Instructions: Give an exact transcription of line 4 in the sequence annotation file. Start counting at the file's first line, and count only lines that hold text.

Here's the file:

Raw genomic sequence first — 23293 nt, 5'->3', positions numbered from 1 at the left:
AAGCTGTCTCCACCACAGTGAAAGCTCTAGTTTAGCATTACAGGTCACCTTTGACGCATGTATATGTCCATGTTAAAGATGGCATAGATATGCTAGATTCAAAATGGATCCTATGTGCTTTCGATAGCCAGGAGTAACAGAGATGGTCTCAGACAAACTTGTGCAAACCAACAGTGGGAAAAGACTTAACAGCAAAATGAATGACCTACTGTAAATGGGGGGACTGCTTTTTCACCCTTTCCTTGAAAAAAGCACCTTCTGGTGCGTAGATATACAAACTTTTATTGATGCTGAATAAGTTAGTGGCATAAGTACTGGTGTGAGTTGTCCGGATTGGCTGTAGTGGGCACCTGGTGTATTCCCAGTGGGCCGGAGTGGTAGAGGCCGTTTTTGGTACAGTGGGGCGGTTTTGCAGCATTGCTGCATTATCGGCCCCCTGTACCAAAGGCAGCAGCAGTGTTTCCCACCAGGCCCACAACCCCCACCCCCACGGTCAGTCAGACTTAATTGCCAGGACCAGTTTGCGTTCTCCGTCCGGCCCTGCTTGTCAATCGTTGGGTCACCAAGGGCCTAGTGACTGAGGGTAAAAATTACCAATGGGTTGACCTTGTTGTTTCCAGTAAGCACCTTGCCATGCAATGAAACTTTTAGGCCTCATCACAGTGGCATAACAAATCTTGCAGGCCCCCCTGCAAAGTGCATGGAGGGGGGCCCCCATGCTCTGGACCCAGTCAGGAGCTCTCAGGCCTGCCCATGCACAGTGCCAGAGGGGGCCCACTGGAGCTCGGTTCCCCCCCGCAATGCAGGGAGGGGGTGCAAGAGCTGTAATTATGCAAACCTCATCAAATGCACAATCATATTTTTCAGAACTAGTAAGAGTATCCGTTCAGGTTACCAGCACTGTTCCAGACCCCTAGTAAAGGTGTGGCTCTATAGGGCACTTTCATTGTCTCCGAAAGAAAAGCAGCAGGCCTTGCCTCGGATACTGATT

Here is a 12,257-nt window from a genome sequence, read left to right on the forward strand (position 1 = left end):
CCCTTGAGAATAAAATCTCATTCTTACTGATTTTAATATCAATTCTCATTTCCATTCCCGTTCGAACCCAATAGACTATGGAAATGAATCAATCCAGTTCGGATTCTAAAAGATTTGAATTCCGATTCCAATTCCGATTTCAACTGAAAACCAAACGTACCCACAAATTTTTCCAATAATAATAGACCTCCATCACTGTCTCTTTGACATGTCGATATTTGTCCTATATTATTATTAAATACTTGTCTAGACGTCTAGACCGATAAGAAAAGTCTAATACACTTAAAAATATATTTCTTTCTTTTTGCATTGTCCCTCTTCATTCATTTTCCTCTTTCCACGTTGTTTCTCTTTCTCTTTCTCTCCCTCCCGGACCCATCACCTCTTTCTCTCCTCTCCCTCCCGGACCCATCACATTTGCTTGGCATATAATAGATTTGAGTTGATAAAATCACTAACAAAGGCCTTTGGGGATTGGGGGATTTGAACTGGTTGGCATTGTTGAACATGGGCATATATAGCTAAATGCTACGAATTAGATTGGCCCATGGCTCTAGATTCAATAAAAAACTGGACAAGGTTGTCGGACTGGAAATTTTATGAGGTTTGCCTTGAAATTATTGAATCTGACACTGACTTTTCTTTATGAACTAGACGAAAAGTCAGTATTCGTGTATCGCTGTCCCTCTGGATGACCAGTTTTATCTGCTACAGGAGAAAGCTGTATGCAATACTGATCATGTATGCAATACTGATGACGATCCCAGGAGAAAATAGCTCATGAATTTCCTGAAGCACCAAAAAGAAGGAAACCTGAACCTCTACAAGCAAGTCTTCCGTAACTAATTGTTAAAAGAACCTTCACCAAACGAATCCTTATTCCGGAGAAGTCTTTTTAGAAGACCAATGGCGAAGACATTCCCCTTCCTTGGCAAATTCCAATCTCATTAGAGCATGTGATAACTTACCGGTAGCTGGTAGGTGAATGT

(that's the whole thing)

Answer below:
CCCTTGAGAATAAAATCTCATTCTTACTGATTTTAATATCAATTCTCATTTCCATTCCCGTTCGAACCCAATAGACTATGGAAATGAATCAATCCAGTTCGGATTCTAAAAGATTTGAATTCCGATTCCAATTCCGATTTCAACTGAAAACCAAACGTACCCACAAATTTTTCCAATAATAATAGACCTCCATCACTGTCTCTTTGACATGTCGATATTTGTCCTATATTATTATTAAATACTTGTCTAGACGTCTAGACCGATAAGAAAAGTCTAATACACTTAAAAATATATTTCTTTCTTTTTGCATTGTCCCTCTTCATTCATTTTCCTCTTTCCACGTTGTTTCTCTTTCTCTTTCTCTCCCTCCCGGACCCATCACCTCTTTCTCTCCTCTCCCTCCCGGACCCATCACATTTGCTTGGCATATAATAGATTTGAGTTGATAAAATCACTAACAAAGGCCTTTGGGGATTGGGGGATTTGAACTGGTTGGCATTGTTGAACATGGGCATATATAGCTAAATGCTACGAATTAGATTGGCCCATGGCTCTAGATTCAATAAAAAACTGGACAAGGTTGTCGGACTGGAAATTTTATGAGGTTTGCCTTGAAATTATTGAATCTGACACTGACTTTTCTTTATGAACTAGACGAAAAGTCAGTATTCGTGTATCGCTGTCCCTCTGGATGACCAGTTTTATCTGCTACAGGAGAAAGCTGTATGCAATACTGATCATGTATGCAATACTGATGACGATCCCAGGAGAAAATAGCTCATGAATTTCCTGAAGCACCAAAAAGAAGGAAACCTGAACCTCTACAAGCAAGTCTTCCGTAACTAATTGTTAAAAGAACCTTCACCAAACGAATCCTTATTCCGGAGAAGTCTTTTTAGAAGACCAATGGCGAAGACATTCCCCTTCCTTGGCAAATTCCAATCTCATTAGAGCATGTGATAACTTACCGGTAGCTGGTAGGTGAATGT